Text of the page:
Here’s today’s NaPoWriMo prompt:
Today’s prompt comes to us from Megan Pattie, who points us to the work of the Irish poet Ciaran Carson, who increasingly writes using very long lines. Carson has stated that his lines are (partly) based on the seventeen syllables of the haiku, and that he strives to achieve the clarity of the haiku in each line. So today, Megan and I collectively challenge you to write a poem with very long lines. You can aim for seventeen syllables, but that’s just a rough guide. If you’re having trouble buying into the concept of long lines, maybe this essay on Whitman’s infamously leggy verse will convince you of their merits.
My poems usually have short lines, so this was a challenge. I reworked a draft of a poem I had written about the German city of Dresden, which I visited five years ago. I was inspired by this photograph of the reconstructed Frauenkirche and the statue of Martin Luther.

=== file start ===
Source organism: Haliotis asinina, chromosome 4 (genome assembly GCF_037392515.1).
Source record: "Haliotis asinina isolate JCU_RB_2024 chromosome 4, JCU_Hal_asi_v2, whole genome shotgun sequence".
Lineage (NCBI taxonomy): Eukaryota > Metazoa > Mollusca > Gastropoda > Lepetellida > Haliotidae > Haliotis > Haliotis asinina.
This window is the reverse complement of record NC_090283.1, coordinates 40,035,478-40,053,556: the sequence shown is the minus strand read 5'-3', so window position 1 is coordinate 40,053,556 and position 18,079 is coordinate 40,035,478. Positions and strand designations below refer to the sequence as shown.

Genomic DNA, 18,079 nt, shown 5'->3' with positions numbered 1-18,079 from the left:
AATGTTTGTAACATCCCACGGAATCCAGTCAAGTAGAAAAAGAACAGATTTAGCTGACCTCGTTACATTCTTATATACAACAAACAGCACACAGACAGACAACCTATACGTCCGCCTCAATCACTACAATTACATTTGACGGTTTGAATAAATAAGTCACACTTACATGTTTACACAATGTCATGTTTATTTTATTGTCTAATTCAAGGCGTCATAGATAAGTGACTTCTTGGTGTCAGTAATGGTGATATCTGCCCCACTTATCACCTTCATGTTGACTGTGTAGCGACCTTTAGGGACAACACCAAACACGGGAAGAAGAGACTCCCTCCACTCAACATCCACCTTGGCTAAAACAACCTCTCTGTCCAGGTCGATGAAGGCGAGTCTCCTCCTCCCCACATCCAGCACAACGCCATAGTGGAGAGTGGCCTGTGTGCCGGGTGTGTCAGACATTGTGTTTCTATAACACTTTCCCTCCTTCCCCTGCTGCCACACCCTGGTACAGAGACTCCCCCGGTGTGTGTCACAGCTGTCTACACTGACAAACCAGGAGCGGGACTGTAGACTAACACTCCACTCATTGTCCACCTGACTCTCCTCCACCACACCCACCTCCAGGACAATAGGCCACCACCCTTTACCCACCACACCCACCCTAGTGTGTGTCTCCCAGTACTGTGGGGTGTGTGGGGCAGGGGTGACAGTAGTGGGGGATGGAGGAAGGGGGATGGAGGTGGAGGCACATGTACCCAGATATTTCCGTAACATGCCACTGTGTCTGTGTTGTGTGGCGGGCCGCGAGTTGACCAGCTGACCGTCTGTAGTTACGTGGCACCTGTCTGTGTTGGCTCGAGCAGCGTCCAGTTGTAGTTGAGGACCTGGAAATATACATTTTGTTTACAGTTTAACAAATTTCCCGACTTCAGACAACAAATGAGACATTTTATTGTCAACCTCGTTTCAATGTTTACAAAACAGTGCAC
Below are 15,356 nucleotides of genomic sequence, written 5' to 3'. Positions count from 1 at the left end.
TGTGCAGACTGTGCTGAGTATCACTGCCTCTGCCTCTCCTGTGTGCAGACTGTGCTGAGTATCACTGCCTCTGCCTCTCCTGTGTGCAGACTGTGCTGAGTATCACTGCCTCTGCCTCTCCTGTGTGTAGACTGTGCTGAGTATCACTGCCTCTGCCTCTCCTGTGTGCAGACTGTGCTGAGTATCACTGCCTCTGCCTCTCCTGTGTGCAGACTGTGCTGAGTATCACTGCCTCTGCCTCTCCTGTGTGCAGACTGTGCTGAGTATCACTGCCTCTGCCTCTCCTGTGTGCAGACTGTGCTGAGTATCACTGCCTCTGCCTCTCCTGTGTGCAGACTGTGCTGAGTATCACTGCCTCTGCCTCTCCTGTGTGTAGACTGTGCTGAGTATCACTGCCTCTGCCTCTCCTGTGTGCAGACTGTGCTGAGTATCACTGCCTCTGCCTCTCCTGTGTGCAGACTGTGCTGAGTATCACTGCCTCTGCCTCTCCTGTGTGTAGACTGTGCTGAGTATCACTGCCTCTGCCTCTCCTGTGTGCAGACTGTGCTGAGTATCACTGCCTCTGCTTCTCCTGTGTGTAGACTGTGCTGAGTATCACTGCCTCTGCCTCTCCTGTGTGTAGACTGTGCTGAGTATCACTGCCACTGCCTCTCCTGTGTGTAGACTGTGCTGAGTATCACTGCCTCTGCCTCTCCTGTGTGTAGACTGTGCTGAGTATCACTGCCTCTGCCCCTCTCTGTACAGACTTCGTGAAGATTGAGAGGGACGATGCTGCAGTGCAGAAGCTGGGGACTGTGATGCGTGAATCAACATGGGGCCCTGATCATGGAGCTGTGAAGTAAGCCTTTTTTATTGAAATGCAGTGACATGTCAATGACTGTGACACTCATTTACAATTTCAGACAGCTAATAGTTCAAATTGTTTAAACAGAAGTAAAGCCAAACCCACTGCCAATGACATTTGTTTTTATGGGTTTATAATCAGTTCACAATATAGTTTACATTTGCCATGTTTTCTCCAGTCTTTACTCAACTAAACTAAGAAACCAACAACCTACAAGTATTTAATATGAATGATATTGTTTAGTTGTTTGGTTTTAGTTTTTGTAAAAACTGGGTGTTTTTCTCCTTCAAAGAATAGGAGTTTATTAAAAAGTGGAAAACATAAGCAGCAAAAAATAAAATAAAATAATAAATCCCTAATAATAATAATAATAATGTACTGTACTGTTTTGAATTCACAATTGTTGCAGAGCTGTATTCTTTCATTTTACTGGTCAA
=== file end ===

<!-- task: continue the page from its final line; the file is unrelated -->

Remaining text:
What the guide said
The dark stones are from the original church, the guide said. Dirty stones
salvaged, sorted, bonded to bright new ones, machine cut. Many died here;
bones crushed, homes destroyed. Silence and smoke drifted over chaos.
We lift eyes to the dome’s bulk against blue skies where our planes,
pregnant with bombs, once droned in black night. The dome dominates,
too large for the church beneath, dwarfing the statue of Martin Luther.
He spoke the language of the people so that all could read the word of God
in their own tongue, the guide said. Behind us cameras click; a thousand voices
speak different languages; spoons clatter on silver metal tables of street cafes.
The church stands firm, symbol of peace and reconciliation, organ music
singing through open doors. And in this film set of buildings, this city
sanitised, reconstructed, reshaped, we try to comprehend the invisible past.